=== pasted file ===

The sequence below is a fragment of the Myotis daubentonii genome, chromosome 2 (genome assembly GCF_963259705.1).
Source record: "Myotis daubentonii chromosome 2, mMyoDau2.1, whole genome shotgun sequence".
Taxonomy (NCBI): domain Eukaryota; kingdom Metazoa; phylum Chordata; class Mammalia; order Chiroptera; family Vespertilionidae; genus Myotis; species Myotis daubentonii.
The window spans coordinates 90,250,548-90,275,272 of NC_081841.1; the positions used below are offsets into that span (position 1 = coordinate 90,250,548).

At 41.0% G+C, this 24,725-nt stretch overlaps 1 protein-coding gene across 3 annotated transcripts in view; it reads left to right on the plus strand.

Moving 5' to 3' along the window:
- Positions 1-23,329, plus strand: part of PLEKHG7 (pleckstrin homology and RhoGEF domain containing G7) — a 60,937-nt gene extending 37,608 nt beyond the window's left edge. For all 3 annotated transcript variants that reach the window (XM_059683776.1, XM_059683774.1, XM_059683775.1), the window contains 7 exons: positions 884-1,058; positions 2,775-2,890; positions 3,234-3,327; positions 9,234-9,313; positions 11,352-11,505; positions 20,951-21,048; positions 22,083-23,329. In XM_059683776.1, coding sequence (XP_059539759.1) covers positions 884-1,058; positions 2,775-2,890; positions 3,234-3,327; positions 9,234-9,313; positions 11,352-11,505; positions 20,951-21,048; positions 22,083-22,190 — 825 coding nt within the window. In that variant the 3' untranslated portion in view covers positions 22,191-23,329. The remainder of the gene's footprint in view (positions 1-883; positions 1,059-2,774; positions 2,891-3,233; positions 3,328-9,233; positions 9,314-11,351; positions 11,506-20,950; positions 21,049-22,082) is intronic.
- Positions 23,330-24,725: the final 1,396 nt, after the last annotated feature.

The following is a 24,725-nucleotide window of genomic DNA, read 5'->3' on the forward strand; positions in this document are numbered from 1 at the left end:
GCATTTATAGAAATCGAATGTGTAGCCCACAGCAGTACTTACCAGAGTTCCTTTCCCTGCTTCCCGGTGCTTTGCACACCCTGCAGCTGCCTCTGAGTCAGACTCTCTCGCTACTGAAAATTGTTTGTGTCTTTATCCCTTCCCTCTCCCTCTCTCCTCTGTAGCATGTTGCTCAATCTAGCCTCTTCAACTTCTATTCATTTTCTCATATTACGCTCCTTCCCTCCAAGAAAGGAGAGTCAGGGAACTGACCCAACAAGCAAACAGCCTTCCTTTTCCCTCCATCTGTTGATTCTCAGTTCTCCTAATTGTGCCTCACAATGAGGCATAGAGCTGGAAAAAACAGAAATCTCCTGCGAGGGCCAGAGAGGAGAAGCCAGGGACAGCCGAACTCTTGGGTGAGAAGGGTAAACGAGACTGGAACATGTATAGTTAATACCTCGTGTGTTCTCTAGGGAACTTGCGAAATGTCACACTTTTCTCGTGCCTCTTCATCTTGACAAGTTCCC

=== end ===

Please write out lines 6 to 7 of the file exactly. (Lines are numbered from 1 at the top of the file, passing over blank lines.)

Moving 5' to 3' along the window:
- Positions 1-23,329, plus strand: part of PLEKHG7 (pleckstrin homology and RhoGEF domain containing G7) — a 60,937-nt gene extending 37,608 nt beyond the window's left edge. For all 3 annotated transcript variants that reach the window (XM_059683776.1, XM_059683774.1, XM_059683775.1), the window contains 7 exons: positions 884-1,058; positions 2,775-2,890; positions 3,234-3,327; positions 9,234-9,313; positions 11,352-11,505; positions 20,951-21,048; positions 22,083-23,329. In XM_059683776.1, coding sequence (XP_059539759.1) covers positions 884-1,058; positions 2,775-2,890; positions 3,234-3,327; positions 9,234-9,313; positions 11,352-11,505; positions 20,951-21,048; positions 22,083-22,190 — 825 coding nt within the window. In that variant the 3' untranslated portion in view covers positions 22,191-23,329. The remainder of the gene's footprint in view (positions 1-883; positions 1,059-2,774; positions 2,891-3,233; positions 3,328-9,233; positions 9,314-11,351; positions 11,506-20,950; positions 21,049-22,082) is intronic.